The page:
Saturday, July 19, 2008
I Own The Purse
We were on vacation. My husband, our two teenage kids and myself. It was an enjoyable getaway, perusing the craggy streets of Eureka Springs, Arkansas. But I was becoming irascible. It was hot, my feet were hurting, and throughout the entire trip, my husband and my son kept asking me to carry things. It started out innocent. A simple request to hold some sunglasses or concert tickets while they roamed freely like hippies at Woodstock. Meanwhile, I was getting more and more bogged down and more and more grumpy.
Now, over the years, I have become accustomed to being the family pack mule. Once a woman carries a kid in her stomach for nine months ... well, there's always something to carry. But my husband and son kept asking me to carry more and more stuff. To the point where my purse was overflowing and it was the gosh-damned hilliest town on planet earth and we still had a lot of walking to do. So I was beginning to resent the fact that two healthy, capable men expected me to carry all their shit. What am I, a Sherpa? Allergy medicine, cameras, batteries, souvenirs, sunglasses, maps, pamphlets, water bottles, doggie bags, tickets ... you name it, I carried it, uphill, both ways, in ninety-degree heat, over one shoulder like a billy goat leaning to the right for most of the trip. I carried their stuff. Why? you ask.
Because I own the purse.
To understand this story, you must first understand the purse. A purse is not just an accessory like a belt, or earrings, or shoes, casually discarded at the end of the day. A purse is an extension of oneself. A true part of our being. Like marsupials, we women were meant to carry things. And through some sort of chimera-like, capitalistic evolution, we developed an alternative pouch, a womb called the purse. A much more fashionable and autonomous reservoir, which may be discarded and upgraded each and every season. It's very practical. And yet, very primitive.
So hopefully you will understand why, on this last leg of our summer Griswald vacation, before leaving the hotel, with my head sweating, feet aching, and a purse that weighed about ninety-eight pounds, I went berserk when my husband casually asked, "Hey can you put these Rolaids in your bag?"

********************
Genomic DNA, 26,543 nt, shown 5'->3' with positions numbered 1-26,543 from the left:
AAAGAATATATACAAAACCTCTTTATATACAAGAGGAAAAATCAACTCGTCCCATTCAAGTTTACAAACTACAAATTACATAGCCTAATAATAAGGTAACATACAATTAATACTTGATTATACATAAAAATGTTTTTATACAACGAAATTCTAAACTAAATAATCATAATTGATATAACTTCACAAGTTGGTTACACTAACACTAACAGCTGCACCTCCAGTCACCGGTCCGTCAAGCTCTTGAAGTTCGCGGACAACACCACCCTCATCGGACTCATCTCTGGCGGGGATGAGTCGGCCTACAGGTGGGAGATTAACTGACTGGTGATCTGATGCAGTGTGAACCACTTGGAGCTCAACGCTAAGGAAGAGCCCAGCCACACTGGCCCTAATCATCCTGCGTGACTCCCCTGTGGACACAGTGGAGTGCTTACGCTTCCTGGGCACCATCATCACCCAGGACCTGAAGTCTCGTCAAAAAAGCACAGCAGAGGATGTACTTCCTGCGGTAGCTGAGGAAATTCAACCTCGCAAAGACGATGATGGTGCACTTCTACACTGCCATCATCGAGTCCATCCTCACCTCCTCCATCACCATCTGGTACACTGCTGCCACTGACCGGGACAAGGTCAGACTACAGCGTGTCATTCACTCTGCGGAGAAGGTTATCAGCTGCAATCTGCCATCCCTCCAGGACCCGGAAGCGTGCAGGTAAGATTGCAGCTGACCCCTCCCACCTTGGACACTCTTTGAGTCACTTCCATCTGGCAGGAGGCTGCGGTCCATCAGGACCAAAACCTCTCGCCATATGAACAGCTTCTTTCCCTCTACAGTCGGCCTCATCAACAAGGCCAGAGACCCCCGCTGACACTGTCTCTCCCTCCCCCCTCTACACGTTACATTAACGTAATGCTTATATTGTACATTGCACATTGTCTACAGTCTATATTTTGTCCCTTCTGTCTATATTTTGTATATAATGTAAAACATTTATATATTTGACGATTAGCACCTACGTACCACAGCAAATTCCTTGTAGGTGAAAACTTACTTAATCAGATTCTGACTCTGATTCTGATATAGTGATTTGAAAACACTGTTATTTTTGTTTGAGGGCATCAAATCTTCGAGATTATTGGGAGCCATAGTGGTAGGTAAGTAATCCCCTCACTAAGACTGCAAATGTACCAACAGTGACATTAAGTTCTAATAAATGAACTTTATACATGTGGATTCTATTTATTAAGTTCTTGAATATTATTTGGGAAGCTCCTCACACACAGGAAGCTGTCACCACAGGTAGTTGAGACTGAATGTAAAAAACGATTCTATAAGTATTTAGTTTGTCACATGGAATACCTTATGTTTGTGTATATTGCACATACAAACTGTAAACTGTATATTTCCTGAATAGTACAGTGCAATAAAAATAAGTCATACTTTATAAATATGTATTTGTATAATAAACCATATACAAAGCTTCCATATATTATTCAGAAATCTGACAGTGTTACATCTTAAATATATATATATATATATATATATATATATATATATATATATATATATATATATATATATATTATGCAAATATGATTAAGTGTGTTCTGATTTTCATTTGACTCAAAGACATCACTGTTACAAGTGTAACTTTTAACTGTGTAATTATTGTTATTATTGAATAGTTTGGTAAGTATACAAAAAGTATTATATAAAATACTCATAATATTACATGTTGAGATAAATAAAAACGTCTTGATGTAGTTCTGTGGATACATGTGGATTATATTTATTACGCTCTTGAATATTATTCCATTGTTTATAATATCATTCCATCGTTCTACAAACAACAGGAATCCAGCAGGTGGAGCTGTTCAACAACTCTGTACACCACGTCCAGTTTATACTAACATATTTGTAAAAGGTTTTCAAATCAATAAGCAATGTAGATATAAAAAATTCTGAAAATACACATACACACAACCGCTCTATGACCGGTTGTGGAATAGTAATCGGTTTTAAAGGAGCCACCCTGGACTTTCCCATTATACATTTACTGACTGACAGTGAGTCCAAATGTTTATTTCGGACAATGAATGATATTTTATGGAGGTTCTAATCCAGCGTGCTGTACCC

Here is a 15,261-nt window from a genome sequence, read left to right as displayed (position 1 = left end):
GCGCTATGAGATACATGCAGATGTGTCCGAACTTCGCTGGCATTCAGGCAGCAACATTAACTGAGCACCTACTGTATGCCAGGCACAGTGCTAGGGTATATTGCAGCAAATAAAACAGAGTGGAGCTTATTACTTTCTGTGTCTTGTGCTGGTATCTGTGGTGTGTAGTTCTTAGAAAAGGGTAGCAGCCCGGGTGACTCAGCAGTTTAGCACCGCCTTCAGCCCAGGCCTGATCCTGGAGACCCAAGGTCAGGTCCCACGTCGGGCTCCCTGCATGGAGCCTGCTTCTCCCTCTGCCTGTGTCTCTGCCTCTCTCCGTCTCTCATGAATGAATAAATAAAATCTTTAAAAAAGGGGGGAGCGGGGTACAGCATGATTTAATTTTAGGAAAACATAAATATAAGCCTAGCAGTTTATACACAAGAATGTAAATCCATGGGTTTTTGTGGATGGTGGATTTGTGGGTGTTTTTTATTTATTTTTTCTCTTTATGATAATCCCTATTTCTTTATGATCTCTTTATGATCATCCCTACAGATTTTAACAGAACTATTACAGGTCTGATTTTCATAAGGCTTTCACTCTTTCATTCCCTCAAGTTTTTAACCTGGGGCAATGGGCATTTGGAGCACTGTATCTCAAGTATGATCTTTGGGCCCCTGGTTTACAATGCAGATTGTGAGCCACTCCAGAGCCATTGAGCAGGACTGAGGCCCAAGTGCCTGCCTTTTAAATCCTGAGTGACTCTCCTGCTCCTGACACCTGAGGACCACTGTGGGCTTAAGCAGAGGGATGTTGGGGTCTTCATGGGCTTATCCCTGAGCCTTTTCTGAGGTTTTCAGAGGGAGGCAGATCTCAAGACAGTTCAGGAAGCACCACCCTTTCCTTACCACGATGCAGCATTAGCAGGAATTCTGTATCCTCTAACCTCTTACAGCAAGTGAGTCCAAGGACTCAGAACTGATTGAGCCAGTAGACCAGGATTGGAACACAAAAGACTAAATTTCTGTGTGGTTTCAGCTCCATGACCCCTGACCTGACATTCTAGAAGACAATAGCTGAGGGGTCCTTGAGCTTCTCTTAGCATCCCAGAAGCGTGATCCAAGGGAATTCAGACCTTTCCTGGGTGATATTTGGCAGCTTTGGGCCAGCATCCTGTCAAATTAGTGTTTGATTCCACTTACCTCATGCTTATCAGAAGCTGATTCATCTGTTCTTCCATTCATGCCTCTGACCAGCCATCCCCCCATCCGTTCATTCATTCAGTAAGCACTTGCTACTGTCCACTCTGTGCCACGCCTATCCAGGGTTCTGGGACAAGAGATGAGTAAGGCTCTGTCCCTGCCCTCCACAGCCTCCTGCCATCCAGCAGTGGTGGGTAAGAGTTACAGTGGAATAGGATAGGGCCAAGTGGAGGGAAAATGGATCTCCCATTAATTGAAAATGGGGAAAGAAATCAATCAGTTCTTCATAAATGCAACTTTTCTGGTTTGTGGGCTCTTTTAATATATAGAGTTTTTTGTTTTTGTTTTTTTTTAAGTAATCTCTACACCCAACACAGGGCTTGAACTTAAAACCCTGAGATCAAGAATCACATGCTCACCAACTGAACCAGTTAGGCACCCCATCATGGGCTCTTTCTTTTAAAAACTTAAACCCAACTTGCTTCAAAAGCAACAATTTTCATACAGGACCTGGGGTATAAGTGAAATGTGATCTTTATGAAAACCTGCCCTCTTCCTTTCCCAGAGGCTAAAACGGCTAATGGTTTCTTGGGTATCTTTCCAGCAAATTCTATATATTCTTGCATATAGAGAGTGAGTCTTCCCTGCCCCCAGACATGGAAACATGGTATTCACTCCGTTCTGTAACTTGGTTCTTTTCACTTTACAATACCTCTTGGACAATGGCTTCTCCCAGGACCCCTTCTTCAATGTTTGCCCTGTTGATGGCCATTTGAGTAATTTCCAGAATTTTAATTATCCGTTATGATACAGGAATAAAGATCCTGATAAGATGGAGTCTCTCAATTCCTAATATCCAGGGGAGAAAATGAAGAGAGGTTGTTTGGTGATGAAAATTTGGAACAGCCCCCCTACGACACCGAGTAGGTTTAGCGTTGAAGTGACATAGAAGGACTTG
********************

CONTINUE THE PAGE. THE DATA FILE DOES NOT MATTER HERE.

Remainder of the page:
"So that's how it goes! A long time ago I carried your two children each nine months in my belly and now for the rest of our lives you expect me to carry your stuff!"
He gave that where-the-hell-did-that-come-from look. But I was onto something. I suddenly had this epiphany and it all went back to that Da Vinci Code thing ... the womb being compared to the holy grail ... my marsupial theory ... and the real reason why women love their purses so much ... we were meant to carry things. It's in our genes. So I crammed the Rolaids in and drug my ass up another hill.
Unsurprisingly, throughout the remainder of our trip, I began to notice women and their purses. Like cars, they do tell a lot about ones character. First, I saw a fashionable woman with a plausible looking knock-off standing in line at a fancy gift shop. She was the superficial type, shopping alone, probably nothing but credit cards and cash register receipts in that purse.
Next I noticed a simple black purse whose owner was super-model thin and wearing lustrous red lipstick. I imagined her to be carrying her ID, that same red lipstick, and a twenty dollar bill, hidden, just in case of emergencies.
Then there were the gals like me. Who had been declared the family pack mules, schlepping fourteen pounds of crap, uphill, in the heat of June, looking like a frump, cursing the very deign of feminine existence. Needless to say, I was ready to ditch the purse.
Until unexpectedly, in a store window, the clouds parted, a light shone and the weight of my burdensome baggage lifted. There it was, the perfect purse. A brown leather carry-all, not too big, not too flashy, perfectly perched high upon a dusty retail throne, just waiting for it's one true owner. It was then I discovered the true power of allurement. For somewhere upon the top of great mountains a purse store must exist. How else could one explain trekking such distance? Entranced I gravitated toward the purse and practically wept. It was then my daughter, in a purse-like trance of her own, approached and said, "That sure looks like you mom." And I thought to myself, well, if you're going to be the one carrying things, you may as well do it in style.
Dedicated to my son and husband for whom I shall always carry things. And my daughter who loves purses almost as much as she loves soup.